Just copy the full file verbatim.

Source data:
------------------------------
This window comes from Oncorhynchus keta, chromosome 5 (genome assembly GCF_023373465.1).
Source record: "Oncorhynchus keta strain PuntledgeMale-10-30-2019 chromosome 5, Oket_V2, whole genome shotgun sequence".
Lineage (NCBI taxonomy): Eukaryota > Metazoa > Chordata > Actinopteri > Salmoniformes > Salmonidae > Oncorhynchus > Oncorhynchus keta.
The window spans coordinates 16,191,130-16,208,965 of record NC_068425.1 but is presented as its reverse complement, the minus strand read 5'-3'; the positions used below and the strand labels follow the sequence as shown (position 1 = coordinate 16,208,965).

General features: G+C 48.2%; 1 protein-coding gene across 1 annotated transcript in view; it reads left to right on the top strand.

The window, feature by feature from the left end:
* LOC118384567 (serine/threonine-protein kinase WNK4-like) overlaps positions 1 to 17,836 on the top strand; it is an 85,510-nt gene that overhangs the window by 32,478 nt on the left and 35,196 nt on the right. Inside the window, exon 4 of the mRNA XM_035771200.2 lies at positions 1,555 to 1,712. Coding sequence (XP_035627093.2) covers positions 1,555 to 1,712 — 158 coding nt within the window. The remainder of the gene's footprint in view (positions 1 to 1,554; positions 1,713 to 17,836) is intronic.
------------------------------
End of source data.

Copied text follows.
This window comes from Oncorhynchus keta, chromosome 5 (genome assembly GCF_023373465.1).
Source record: "Oncorhynchus keta strain PuntledgeMale-10-30-2019 chromosome 5, Oket_V2, whole genome shotgun sequence".
Lineage (NCBI taxonomy): Eukaryota > Metazoa > Chordata > Actinopteri > Salmoniformes > Salmonidae > Oncorhynchus > Oncorhynchus keta.
The window spans coordinates 16,191,130-16,208,965 of record NC_068425.1 but is presented as its reverse complement, the minus strand read 5'-3'; the positions used below and the strand labels follow the sequence as shown (position 1 = coordinate 16,208,965).

General features: G+C 48.2%; 1 protein-coding gene across 1 annotated transcript in view; it reads left to right on the top strand.

The window, feature by feature from the left end:
* LOC118384567 (serine/threonine-protein kinase WNK4-like) overlaps positions 1 to 17,836 on the top strand; it is an 85,510-nt gene that overhangs the window by 32,478 nt on the left and 35,196 nt on the right. Inside the window, exon 4 of the mRNA XM_035771200.2 lies at positions 1,555 to 1,712. Coding sequence (XP_035627093.2) covers positions 1,555 to 1,712 — 158 coding nt within the window. The remainder of the gene's footprint in view (positions 1 to 1,554; positions 1,713 to 17,836) is intronic.